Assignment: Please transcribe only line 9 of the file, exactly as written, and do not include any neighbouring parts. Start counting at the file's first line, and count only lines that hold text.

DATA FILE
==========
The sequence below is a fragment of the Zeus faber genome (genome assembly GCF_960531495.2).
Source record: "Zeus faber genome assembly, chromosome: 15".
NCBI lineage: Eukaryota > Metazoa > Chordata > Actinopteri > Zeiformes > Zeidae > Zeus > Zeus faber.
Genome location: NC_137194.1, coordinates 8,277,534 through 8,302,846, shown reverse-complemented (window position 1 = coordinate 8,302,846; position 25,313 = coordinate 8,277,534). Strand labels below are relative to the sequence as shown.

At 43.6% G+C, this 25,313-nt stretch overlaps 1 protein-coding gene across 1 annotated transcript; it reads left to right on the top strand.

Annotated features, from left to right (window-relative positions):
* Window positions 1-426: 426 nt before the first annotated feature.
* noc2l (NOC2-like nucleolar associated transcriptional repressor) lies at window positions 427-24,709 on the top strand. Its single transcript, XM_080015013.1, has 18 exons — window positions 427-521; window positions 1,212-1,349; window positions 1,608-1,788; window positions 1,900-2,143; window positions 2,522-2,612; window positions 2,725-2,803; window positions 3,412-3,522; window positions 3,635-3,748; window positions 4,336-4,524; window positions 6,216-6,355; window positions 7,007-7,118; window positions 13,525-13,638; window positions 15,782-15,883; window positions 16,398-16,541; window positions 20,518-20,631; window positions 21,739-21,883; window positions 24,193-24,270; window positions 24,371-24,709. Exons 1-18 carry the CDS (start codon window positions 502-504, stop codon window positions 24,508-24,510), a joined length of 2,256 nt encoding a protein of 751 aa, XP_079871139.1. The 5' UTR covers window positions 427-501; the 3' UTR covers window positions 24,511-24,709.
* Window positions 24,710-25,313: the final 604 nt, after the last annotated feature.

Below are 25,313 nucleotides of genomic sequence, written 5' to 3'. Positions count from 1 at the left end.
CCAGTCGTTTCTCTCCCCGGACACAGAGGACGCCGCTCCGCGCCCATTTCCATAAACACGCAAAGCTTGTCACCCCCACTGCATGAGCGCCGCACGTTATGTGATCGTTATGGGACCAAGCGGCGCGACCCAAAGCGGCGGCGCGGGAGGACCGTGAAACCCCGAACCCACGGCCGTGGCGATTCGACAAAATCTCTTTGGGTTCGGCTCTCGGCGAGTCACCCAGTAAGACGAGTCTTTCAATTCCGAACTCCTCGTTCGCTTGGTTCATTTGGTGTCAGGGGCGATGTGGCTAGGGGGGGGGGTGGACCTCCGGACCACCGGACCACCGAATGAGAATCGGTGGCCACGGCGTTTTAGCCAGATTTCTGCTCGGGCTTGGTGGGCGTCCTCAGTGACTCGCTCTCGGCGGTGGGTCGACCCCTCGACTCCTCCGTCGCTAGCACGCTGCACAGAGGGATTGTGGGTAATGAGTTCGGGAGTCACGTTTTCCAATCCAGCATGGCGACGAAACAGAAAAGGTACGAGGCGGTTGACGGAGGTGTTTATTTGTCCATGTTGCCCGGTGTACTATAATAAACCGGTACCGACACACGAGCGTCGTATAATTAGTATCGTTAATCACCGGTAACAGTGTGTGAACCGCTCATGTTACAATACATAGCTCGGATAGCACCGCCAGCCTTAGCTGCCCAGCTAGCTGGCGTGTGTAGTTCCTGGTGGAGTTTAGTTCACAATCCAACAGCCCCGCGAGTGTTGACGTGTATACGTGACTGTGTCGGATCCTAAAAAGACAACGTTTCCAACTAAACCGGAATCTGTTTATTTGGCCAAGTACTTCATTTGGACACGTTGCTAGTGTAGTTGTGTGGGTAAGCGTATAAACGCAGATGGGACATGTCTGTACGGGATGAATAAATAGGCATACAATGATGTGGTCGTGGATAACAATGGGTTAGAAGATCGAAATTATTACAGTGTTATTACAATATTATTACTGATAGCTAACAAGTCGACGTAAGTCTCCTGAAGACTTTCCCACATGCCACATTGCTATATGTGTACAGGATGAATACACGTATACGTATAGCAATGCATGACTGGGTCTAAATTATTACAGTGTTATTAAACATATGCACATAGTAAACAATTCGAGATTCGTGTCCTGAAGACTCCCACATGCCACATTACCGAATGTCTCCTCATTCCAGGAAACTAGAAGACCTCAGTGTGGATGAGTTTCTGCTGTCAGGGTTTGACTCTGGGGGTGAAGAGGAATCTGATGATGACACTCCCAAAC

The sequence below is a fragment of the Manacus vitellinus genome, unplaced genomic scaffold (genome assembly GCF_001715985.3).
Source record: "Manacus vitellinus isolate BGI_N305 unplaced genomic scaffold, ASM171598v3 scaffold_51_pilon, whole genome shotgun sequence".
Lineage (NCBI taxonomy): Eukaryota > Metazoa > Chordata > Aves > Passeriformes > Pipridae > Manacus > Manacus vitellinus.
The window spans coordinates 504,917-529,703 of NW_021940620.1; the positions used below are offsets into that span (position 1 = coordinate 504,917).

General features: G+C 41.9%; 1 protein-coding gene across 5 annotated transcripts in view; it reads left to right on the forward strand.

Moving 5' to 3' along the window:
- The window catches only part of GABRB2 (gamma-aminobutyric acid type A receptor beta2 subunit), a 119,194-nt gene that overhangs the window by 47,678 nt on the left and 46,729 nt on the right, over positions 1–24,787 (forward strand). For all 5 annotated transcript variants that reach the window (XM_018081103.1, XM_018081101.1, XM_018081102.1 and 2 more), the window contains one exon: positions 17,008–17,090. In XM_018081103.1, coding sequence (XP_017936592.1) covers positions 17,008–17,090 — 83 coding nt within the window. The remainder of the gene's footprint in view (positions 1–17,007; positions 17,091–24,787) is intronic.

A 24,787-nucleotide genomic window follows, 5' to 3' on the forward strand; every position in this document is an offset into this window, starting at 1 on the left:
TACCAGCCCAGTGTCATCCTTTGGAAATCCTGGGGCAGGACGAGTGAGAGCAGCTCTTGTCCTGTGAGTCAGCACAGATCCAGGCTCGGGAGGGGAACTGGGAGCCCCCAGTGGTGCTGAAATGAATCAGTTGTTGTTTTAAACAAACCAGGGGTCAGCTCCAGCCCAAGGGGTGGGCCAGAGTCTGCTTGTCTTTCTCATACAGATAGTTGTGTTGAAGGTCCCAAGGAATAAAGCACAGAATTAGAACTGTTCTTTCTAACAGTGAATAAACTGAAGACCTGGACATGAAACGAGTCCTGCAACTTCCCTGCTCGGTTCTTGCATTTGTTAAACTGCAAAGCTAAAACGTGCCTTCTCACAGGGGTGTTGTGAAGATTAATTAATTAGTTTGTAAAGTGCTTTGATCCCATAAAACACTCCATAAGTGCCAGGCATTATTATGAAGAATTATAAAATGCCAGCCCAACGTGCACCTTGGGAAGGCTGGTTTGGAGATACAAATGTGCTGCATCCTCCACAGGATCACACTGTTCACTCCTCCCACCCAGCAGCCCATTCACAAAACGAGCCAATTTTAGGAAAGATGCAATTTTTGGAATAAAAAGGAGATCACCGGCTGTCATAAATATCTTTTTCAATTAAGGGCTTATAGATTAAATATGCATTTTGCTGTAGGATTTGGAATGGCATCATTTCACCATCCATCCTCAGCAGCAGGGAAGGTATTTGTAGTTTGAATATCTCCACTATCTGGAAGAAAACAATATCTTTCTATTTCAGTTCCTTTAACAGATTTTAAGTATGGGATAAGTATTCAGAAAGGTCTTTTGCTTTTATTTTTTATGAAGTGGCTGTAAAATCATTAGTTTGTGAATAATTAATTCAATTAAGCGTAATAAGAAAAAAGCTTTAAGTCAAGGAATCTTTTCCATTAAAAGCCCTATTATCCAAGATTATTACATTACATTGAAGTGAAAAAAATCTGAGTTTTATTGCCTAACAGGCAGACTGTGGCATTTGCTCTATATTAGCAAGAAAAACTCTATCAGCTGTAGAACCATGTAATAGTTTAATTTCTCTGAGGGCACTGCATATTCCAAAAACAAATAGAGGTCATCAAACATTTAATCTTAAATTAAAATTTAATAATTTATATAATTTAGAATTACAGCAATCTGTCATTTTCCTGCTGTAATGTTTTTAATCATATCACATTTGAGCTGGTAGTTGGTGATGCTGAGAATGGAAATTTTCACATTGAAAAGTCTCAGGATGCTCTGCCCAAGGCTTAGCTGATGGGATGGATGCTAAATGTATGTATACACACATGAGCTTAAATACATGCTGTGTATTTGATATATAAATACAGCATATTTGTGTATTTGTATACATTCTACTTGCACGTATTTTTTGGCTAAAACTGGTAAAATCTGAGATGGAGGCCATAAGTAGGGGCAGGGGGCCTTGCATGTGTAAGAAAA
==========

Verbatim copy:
* Window positions 24,710-25,313: the final 604 nt, after the last annotated feature.